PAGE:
LeMar Murphy Hero Story

LeMar MurphyFor LeMar Murphy, a knee injury in 1993 while serving in the U.S. Army would be minimal compared to the life-altering injury he would incur just a few years later. He spent years in and out of hospitals and had three major knee surgeries only to be involved in a severe car accident in 1997. His vehicle rolled over and he suffered a broken neck, a concussion, and damage to his spinal cord. As a result, LeMar had to undergo surgery to his neck and refuse his C5-C6 vertebrae.
 
“When I got injured, I was scared and nervous, but I was never the type to give up on myself, I was determined to walk again,” LeMar recalled.

He spent a month healing at the University Hospital in Jackson, MS, and two and a half months in rehab at the Spinal Cord Injury Center at the Houston Veteran Affairs Medical Center.

“I had challenges getting out the bed. I only had movement from my chest up and needed assistance to do everything,” he said. “My wife, Secelia, and hundreds of other people supported me and stayed by my side. I couldn’t have done it without them.”

With his wife’s help, LeMar was pushed to his limits. “She inspired me, pushed me, and she made me move. She started moving my ankle daily until I could feel something, and she kept at it and went up my body until I had feeling. It took a while but I had minimal movement.”

While in recovery, LeMar was introduced to the Paralyzed Veterans of America. “The representatives would come around and talk to us, take us out on outings and sports events. They showed us we could still get out and enjoy ourselves despite our injuries.”

In 1998 LeMar joined the Texas chapter of Paralyzed Veterans and started to come out to different events and meeting people. “I’m not one to let things stop me—not even spinal cord injury. I’ll do whatever needs to be done to keep moving forward. I worked nights at a convenience store so I could go to college during the day, and I completed my degree in psychology.”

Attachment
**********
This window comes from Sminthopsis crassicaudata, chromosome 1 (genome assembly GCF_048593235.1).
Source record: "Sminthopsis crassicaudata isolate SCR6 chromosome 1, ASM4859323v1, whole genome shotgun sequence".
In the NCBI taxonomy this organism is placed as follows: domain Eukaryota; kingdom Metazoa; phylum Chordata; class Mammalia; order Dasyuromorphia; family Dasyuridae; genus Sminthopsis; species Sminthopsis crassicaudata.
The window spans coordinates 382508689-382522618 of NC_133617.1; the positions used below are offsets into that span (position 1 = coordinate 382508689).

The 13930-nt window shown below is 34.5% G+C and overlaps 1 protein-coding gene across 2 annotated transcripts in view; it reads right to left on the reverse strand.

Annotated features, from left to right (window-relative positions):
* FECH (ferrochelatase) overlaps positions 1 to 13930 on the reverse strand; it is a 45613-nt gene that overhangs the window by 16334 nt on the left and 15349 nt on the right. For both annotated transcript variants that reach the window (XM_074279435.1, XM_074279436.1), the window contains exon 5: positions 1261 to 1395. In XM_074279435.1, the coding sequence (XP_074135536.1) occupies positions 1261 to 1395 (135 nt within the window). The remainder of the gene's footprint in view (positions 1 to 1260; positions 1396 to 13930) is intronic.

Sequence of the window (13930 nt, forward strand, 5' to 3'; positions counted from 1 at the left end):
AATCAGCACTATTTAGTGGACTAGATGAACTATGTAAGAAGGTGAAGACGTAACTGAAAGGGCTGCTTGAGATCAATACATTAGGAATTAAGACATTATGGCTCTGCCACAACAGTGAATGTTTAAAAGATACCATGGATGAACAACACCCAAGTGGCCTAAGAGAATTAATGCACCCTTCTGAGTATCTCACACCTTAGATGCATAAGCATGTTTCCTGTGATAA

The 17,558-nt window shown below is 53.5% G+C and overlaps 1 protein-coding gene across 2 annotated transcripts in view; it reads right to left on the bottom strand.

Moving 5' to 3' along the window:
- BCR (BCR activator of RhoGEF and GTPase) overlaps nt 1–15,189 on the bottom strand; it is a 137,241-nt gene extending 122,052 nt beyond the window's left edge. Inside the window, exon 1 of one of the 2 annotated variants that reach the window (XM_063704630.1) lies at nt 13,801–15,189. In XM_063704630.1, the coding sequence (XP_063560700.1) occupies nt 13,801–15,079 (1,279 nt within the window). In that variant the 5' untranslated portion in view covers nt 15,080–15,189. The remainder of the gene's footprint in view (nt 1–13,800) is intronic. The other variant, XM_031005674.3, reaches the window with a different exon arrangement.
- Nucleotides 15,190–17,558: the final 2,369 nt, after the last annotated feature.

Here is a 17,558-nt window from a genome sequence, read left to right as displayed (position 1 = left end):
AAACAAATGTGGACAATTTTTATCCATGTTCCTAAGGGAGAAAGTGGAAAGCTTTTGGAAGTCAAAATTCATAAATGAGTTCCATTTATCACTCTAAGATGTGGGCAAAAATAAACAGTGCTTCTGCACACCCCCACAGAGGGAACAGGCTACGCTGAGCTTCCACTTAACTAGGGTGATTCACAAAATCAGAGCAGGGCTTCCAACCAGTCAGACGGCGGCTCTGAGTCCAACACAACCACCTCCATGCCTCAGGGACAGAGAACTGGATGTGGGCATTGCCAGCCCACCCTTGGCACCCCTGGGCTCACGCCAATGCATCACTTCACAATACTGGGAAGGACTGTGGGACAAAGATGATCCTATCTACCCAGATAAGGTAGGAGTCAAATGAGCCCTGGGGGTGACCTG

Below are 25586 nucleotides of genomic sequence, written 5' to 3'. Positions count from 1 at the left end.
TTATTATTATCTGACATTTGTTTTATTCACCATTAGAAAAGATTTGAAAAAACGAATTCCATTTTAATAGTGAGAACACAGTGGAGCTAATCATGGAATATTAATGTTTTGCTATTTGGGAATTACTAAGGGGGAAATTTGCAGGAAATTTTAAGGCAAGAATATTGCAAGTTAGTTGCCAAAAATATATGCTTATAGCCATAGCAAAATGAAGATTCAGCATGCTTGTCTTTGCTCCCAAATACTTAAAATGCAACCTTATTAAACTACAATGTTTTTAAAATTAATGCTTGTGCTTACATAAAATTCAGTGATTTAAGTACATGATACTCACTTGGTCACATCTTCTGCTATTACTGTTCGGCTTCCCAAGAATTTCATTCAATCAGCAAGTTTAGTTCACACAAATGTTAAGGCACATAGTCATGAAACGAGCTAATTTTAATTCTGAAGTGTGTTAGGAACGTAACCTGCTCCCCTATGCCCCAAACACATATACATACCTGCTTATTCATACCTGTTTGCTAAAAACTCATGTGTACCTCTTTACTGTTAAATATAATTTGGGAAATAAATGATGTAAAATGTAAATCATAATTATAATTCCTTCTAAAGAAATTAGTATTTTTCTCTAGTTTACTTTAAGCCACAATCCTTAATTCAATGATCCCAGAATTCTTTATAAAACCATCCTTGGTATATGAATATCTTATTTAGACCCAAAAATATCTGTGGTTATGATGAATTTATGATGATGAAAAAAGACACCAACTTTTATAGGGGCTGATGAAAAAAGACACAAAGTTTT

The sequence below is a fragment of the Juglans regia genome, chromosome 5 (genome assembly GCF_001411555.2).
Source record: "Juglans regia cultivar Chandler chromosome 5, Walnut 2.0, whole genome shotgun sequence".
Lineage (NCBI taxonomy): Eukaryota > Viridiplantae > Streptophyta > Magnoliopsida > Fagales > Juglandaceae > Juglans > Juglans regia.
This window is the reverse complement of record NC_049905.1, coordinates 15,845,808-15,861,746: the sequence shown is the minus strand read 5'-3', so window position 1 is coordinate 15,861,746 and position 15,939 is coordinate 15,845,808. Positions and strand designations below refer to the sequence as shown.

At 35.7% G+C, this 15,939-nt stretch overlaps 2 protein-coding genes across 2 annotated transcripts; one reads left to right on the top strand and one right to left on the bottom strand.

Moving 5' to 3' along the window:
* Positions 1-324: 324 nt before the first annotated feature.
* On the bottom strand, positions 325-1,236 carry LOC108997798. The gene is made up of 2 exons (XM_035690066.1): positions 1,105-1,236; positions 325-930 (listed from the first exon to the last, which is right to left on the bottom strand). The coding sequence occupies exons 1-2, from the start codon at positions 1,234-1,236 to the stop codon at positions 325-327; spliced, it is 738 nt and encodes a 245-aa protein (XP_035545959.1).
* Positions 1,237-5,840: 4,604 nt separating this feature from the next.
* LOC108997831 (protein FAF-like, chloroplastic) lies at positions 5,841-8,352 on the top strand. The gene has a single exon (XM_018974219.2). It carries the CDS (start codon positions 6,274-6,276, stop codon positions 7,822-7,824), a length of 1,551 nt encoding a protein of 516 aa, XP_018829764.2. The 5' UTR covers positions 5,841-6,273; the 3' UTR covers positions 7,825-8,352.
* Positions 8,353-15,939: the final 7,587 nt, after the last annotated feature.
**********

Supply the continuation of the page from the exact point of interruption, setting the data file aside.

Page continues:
He received his bachelors from the Mississippi State University in Clarksdale, MS. And has plans to obtain his master’s in psychology. “I want to be able to counsel disabled veterans. I feel like I’ve been blessed, and I need to pay back in some way.”

After being out of the workforce for 12 years, LeMar went to the Paralyzed Veterans of America San Antonio Vocational Rehabilitation Center in 2009 to get training and gain employment to achieve his goals. He met with Keisha Wright, a vocational rehabilitation counselor who works to fulfill the employment and training needs of area veterans (she has about 50 people in her caseload at any one time). “In less than five months (of working) with Keisha, I got a job, an administrative position, and I’ve been going 100 miles an hour ever since.”

Keisha was able to place LeMar with Goodwill Industries, which is helping him reintegrate into the working environment. “I am working so I can buy a vehicle and hand controls. My ultimate goal is to put myself in the position where I can do something using my degree. I think psychology is my calling.”

LeMar enlisted in the U.S. Army in 1983 and was medically retired as a corporal. He currently resides in San Antonio, TX.  

Paralyzed Veterans of America (Paralyzed Veterans) is the only veterans service organization that represents servicemen and  women who are paralyzed as a result of spinal cord injury or disease.

Paralyzed Veterans is a nonprofit organization and is financed solely through donations from generous and caring Americans.

To learn how you can help our paralyzed veterans, visit www.pva.org.

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    LeMar Murphy Hero Story